UberEats VS Deliveroo: Which App Has The Best User Experience?
On demand services are currently on demand!
The local on-demand food delivery market is a lucrative and highly competitive one, with big money being spent on acquisitions and restaurant partnerships to own the space.
Making the user experience of finding, ordering and getting food delivered MUST be as fast and efficient as possible. With the stakes this high, the end-to-end ordering process is a huge source of competitive advantage.
Not only does better UX reduce the likelihood of the user becoming frustrated and abandoning the app (very likely especially when the user is a hungry one!), it also streamlines the process from a logistical perspective on the courier and the restaurant.
Less confusion in the ordering process results in less complaints and strain on the delivery management side.
In this user experience review, we’re comparing the food ordering process of Melbourne’s two most popular food apps, UberEats and Deliveroo, to see which one has the most seamless end-to-end process.
For this review, we’re going to focus on 3 main phases in the food ordering process:
- Which app made it easiest to find the right restaurant?
- Which app made it easiest to order food?
- Which app had the best delivery update process?
I’m a diehard Android user so the screenshots come from the Android UberEats and Deliveroo apps.
1. Which app makes it easiest to find the right restaurant?
The first step is to search for and pick a restaurant. Let’s find out which app makes this process the easiest.
I like the touch of having the ‘location delivering to’ in the loading screen. I often order food from different locations, so this keeps me informed in a non-intrusive way.
I’m now on the landing page. UberEats really stepped it up with the photography!
The images of food are well presented with footer descriptions giving most important details of the restaurant and cuisine.
Filtering orders is tucked away all in one neatly designed search bar that is always present at the top of the screen no matter where scrolled.
Taking influence from Google’s philosophy of ‘all in one search bar’, users can type in a restaurant name or a certain dish to filter results.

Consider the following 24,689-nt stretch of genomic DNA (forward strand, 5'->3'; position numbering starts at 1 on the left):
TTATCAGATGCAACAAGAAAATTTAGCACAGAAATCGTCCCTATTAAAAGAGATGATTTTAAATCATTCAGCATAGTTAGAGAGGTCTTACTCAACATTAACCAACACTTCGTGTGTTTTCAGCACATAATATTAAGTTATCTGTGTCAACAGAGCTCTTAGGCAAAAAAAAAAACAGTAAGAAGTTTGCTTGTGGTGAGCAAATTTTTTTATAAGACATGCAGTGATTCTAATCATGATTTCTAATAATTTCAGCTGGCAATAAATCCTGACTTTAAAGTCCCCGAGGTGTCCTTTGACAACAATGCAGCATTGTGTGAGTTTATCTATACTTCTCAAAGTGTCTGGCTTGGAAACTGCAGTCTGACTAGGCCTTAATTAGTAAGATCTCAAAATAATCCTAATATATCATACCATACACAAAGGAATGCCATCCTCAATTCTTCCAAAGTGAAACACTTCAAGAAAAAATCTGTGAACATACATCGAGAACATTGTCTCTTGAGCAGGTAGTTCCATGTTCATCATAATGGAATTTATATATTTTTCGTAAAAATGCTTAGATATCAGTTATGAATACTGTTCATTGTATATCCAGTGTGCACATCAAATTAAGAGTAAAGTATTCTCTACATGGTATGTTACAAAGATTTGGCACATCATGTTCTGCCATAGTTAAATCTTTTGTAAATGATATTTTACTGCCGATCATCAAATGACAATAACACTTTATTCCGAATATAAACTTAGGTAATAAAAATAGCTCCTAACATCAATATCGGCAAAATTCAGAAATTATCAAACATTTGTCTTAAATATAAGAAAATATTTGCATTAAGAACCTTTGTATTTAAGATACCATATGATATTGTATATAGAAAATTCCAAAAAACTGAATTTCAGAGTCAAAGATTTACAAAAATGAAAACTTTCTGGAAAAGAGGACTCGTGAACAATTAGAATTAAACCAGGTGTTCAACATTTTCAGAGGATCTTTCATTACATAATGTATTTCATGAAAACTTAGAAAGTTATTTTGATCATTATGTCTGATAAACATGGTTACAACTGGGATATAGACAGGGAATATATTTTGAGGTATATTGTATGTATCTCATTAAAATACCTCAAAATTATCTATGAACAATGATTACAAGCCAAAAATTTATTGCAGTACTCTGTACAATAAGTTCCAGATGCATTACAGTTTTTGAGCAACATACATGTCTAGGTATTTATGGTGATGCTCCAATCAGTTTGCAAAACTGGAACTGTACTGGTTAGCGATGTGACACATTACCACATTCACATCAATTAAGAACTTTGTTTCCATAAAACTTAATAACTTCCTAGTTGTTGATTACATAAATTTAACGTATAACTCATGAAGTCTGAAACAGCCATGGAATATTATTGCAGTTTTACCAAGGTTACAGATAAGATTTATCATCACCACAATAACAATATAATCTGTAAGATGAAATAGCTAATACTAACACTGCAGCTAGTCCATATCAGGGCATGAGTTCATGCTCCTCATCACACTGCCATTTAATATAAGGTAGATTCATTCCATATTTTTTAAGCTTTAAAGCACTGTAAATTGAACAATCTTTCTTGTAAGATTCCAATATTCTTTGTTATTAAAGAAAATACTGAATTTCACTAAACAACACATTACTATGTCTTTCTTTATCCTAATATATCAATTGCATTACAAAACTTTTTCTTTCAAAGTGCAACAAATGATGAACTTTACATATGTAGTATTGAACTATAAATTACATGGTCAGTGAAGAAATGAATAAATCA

Gone are the filters and ‘sort by…’ controls. Uber has minimised the users’ control but maximised the ease.
For finding food, the less choice = the better.
Uber has a generalised a range of cost and delivery times (shown below) that fits most people’s demands, removing the need to allow users to control these elements.
Again, the delivery address is shown at the top of the page but disappears when scrolling to give maximum real estate to the images on screen.
UberEats clearly wants me to choose my restaurant by images, given their prominence over price and delivery time. This is fine, but the images do take a while to load…
‘On demand’ demands speed.
This is a huge first world problem, but if I have to wait 5 seconds for my screen to keep updating, that’s frustrating!
Another con is that the same restaurants keep appearing at start up. This doesn’t allow for diversity.
Let’s move on to Deliveroo…
At first glance when opening the app, what stands out the most is the emphasis on delivery time by circling the expected time and indicating it as a clock.
Given that Deliveroo’s marketing communications push their superior delivery as a key point of difference, this is probably a conscious design choice.
Restaurant names are not as clearly defined as Uber’s. In some images, the white text is hard to read.
Also, it’s pretty subtle, but these images have been overlaid with black gradient to mask in the white text.
This dulls the image by taking away from the vibrant colours! As images are clearly a selling point in this market, I question this design choice.
Opening up the search feature, I like that it has given me a drop down list of possible cuisines I might want to search for.
It also indicates the number of these types of restaurant next to the cuisine.
This is a clever psychological hack that removes that feeling of having an expectation denied to me when only one open restaurant appears under ‘Austrian’.
When I start typing a search query, you can see that search is overlayed (you can view the restaurants underneath).
This draws attention away from what the user is doing in the first place. The images in the background are distracting.
Whenever you scroll back up, there is a pop up to ‘Deliver to my current location’.
The positioning and UI colour choices of the bottom make it somewhat hard to read.
It’s also confusing as to why it’s there…Should I tap on it? Why would I when I haven’t even had a chance to order anything yet?
Usually popups are used to validate an action I made on the last screen — For example, Log Out (yes/no).
Deliveroo is using it to choose my action — Deliver to my Current Location.
This is why it feels non-intuitive.
UberEats provides a much more intuitive experience for browsing and finding restaurants.
Their minimalistic, bright designs accentuate the food as the key selling point.
Deliveroos’ layout using delivery time in an hour circle takes away from the user’s natural line of vision. Eye goes from food to big round circle.
The only thing I think Deliveroo does better is their search suggestions. The numbers indicating open restaurants of that cuisine type were a nice touch.